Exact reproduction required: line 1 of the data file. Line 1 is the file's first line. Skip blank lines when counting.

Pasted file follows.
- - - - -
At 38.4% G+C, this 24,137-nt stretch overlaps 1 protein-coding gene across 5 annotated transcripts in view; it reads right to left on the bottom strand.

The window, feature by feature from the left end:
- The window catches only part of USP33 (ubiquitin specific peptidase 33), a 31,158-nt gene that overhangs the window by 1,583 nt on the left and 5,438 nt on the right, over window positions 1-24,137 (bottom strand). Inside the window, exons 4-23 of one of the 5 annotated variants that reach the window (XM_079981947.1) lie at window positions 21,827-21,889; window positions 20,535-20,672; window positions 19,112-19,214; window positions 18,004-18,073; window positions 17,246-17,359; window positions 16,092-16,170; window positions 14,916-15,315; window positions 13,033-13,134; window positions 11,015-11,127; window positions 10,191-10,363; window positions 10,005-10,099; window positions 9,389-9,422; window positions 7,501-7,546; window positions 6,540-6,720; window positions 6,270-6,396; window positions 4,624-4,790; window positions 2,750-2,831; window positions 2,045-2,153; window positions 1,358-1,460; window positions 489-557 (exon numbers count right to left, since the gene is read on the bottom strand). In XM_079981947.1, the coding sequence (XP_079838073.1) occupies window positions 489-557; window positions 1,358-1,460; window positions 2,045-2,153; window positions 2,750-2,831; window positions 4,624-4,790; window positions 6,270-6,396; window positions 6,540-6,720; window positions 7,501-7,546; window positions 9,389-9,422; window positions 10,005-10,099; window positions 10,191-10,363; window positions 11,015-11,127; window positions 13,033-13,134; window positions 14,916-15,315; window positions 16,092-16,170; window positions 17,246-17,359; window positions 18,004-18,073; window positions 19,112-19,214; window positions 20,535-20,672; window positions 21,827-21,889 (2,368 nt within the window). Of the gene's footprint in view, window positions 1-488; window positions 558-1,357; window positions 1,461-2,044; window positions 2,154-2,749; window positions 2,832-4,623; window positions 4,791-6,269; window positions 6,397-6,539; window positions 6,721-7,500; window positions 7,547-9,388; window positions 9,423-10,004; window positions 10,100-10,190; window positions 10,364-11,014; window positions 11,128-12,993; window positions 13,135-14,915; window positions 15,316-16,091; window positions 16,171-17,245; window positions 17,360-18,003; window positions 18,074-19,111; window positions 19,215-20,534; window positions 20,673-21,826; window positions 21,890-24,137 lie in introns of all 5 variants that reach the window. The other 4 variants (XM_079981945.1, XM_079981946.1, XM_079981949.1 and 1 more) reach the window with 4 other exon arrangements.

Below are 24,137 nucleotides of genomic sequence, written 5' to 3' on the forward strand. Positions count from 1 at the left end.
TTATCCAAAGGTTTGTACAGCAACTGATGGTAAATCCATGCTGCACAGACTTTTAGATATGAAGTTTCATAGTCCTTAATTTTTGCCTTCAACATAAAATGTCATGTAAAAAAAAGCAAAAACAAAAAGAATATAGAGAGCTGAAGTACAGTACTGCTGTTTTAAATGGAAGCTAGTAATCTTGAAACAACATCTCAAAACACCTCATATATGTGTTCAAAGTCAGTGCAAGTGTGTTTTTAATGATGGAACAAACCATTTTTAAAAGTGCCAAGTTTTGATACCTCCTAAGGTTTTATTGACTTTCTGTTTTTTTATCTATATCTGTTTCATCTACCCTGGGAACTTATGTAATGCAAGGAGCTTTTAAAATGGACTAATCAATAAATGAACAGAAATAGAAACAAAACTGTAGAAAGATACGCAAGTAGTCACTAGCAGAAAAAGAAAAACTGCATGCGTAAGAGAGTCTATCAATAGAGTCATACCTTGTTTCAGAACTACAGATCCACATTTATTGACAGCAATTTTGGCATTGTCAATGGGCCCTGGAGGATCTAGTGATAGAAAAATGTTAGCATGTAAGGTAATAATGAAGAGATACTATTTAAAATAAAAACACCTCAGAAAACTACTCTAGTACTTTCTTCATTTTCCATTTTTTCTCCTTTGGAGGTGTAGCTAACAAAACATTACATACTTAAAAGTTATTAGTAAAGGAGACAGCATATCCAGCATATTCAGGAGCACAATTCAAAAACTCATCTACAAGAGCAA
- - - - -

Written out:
At 38.4% G+C, this 24,137-nt stretch overlaps 1 protein-coding gene across 5 annotated transcripts in view; it reads right to left on the bottom strand.